Spirit At Work -- Secrets To Making Amazing Profits: Part One

Dec. 21, 2004
Investing in people improves the bottom line.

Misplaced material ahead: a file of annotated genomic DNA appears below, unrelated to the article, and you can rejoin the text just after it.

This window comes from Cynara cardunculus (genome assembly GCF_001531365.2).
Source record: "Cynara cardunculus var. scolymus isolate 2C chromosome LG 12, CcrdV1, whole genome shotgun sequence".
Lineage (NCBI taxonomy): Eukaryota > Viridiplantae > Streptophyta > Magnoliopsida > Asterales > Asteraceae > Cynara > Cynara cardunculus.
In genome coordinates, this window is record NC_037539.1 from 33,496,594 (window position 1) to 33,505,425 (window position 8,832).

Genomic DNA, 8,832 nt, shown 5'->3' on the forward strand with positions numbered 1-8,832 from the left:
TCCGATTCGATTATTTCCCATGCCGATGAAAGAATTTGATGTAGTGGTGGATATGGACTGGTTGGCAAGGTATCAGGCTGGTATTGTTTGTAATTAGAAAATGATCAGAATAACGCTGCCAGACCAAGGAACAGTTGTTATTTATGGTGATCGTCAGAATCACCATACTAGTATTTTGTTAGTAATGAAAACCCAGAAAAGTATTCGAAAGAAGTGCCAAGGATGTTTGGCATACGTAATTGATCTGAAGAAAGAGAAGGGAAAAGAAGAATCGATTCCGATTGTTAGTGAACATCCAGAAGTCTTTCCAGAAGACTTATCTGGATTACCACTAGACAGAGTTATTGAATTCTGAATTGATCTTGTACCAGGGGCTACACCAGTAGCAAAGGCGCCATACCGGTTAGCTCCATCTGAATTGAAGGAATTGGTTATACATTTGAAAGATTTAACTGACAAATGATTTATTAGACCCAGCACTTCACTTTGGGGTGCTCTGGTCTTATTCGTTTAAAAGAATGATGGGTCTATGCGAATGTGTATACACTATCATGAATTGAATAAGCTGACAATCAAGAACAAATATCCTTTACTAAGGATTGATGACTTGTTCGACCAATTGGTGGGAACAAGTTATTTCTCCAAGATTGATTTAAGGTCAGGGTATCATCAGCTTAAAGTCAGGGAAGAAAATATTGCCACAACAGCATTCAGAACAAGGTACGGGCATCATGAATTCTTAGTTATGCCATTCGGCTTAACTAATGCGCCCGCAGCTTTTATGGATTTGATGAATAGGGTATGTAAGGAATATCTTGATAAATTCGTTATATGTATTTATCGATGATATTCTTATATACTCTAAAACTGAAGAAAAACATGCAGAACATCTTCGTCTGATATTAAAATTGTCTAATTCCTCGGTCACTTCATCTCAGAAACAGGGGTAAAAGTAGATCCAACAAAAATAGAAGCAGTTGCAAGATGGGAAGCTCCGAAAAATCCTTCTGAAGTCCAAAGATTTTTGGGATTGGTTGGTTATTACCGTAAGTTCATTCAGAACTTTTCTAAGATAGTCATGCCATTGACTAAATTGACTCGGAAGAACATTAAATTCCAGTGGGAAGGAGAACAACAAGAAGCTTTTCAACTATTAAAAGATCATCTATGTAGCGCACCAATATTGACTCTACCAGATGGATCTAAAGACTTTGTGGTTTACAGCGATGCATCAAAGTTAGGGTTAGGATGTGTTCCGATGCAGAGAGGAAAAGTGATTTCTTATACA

In my work of transforming organizations, I often am amazed at the opportunities so frequently missed by corporate leaders to increase profits by eye-popping amounts. It mystifies me that so many executives miss obvious chances to build greatness into their organizations. In this column and in the next issue of IW, I will describe two very clear, but little used, techniques for putting your organization on profit steroids: Profit Opportunity One: Being Nice. Let's use the example of one of my clients, an organization with 10,000 employees. Staff turnover in this organization is running at an average of 22% -- an annual loss of 2,200 employees. The cost of this hemorrhaging is staggering and debilitating. The constant departure of precious talent hobbles productivity because the organization's priceless advantage in the marketplace, its wisdom, is being routinely acquired enhanced, and then squandered and freely dispersed to other organizations. In this negative spiral, the organization fails to create greatness or a legendary reputation -- either as a supplier or as an employer -- and therefore incurs a greater cost burden for recruitment and marketing. In these environments, the remaining employees despair, causing their morale to plummet and dragging their performance with it, as they watch one out of five of their colleagues voting with their feet. Leaders assume that this catastrophic waste is standard industry experience, because trade association statistics show that the company is performing near the average for its industry. They rationalize away their continuing failure to act, and as a result staggering costs are racked up each year. Let's do the math. Assume that the research findings from many sources are correct: The cost of replacing a departing employee is about one-and-a-half times the employee's annual salary. Assuming an annual average salary of $30,000, resulting in a per-employee replacement cost of $45,000, and an annual departure rate of 2,200 employees, we end up with a whopping bill of $99 million. Let's add an arbitrary amount we'll call the "damage factor" of $10,000 each for lost opportunities and impaired productivity caused by the weakened morale of the 7,800 surviving colleagues (another $78 million) and we arrive at an annual cost for excessive employee turnover of $177 million. We blithely accept industry norms, believing that we can do nothing to change industry-wide trends and accepted standards. But bucking the norm is how excellence is achieved. If we honored people and invested in them, we would transform organizations. "I'd rather invest in people than give it to the headhunters," is how Jim Goodnight, CEO and chairman of SAS Institute Inc., Research Triangle Park, N.C., puts it. SAS Institute achieves a turnover rate of 4% in an industry where 28% is the norm (and the company has done so consistently for a quarter of a century). If we set a new standard -- say, the one SAS Institute does -- then the savings would be astounding. Let's do the math again. Applying SAS Institute's actual performance to the example of my 10,000-employee client, achieving a 4% staff-turnover rate (4% of an employee base of 10,000 = 400) would result in an annual cost of only $18 million (400 X $45,000), a difference of $159 million ($177 million - $18 million). In an organization where staff retention is this high, there is no "damage factor" to consider. The net savings are a cool $159 million -- perhaps equal to or even greater than the entire profit currently earned by an organization this size. Progress starts when we snap out of our self-delusion and refuse any longer to accept high employee-attrition rates as a cost of doing business. We need to be brave enough to set new standards that are a fraction of the accepted norms. This is the edge enjoyed by organizations that set the standards for their industry instead of following the standards set by others. So why is it that leaders find it so difficult to make nice with employees and add millions to their bottom lines? See the next issue for Part Two. Lance Secretan is an advisor to leaders, a public speaker, and a recipient of the International Caring Award. Author of nine books, including Inspirational Leadership: Destiny, Calling and Cause (1999, CDG Books.)

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